Glassdoor’s analysis of data posted on its site suggests that highly rated chief executives are more common at companies that have a lower work-life balance.
Take Lloyd Blankfein, chief executive of Goldman Sachs. His investment bank earns only 2.7 stars out of five for work-life balance (“Be prepared to say goodbye to family life, exercise routines and hobbies,” comments one former technology employee). For reference, that is a lower grade than Sports Direct, the UK retailer denounced last year for imposing “Victorian workhouse” conditions on warehouse staff.
However, Mr Blankfein achieves a 93 per cent approval rating and regularly makes it into the 100 highest-rated US chief executives.
Academics at London School of Economics found that encouraging better work-life balance does not lead to higher productivity. Neither does forcing workers into miserable servitude. That said, a later study by Alex Edmans, now at London Business School, found positive links between job satisfaction and stock returns.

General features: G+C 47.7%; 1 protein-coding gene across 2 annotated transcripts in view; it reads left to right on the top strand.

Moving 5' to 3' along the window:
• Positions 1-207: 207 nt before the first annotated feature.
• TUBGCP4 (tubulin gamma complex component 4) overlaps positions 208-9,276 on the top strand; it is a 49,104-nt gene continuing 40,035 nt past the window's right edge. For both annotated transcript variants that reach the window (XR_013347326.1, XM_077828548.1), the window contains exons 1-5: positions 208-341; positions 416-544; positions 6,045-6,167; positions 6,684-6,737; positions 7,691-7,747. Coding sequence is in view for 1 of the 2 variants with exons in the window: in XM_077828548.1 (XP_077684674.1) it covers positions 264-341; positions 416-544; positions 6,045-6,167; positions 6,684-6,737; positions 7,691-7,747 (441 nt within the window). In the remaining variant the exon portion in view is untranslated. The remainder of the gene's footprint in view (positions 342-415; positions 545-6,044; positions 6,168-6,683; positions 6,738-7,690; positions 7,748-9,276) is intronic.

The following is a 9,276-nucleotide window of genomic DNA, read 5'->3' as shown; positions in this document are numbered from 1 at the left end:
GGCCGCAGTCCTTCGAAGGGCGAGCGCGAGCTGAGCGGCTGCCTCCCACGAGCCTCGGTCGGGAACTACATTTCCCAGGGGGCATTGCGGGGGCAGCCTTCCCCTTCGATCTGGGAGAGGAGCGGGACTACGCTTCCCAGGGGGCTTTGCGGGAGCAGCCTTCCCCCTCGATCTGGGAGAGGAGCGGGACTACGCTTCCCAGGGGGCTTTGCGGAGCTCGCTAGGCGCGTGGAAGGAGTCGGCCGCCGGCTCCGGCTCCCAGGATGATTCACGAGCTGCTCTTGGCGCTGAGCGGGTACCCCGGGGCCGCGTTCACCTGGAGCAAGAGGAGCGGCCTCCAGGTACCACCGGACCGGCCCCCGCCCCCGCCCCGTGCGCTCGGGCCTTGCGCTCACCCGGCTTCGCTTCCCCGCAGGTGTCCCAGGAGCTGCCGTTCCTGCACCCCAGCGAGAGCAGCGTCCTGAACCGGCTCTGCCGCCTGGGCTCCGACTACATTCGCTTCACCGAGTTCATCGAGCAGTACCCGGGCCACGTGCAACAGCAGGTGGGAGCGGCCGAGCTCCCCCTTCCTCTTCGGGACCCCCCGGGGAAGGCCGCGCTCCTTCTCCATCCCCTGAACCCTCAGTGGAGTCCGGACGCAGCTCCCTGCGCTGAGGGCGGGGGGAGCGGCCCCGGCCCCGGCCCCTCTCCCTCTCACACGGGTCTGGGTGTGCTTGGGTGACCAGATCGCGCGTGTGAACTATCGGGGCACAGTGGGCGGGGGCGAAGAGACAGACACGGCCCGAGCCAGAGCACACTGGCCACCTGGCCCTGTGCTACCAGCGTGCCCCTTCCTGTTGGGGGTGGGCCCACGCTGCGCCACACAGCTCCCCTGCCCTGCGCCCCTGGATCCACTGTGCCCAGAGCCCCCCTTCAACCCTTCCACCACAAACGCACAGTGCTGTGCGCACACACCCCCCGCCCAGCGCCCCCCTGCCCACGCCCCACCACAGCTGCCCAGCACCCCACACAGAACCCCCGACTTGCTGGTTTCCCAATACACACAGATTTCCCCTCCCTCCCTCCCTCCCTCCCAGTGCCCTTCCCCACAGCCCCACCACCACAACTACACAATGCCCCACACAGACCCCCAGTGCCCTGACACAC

As chief executive, then, you have plenty of reasons to look after your staff’s welfare: work-life balance is a powerful recruiting tool, particularly for younger candidates; family-friendly policies encourage more women to join and stay; it is the right and equitable thing to do; and improving conditions cannot make things worse.
However, work-life balance is not the sole way to win their approval.
One hypothesis put forward by Glassdoor researchers is that people working for highly ranked chief executives are “willing to sacrifice [balance] in exchange for great CEO leadership”, particularly in “fast-growing, high-achieving workplaces”.
Goldman’s reviewers for example, frequently applaud their managers, even while complaining about the long hours they have to work.
In summary, the LSE researchers found that good management is the hidden cause of improved productivity – workers like successful, motivating leaders, often irrespective of how hard they make them work.
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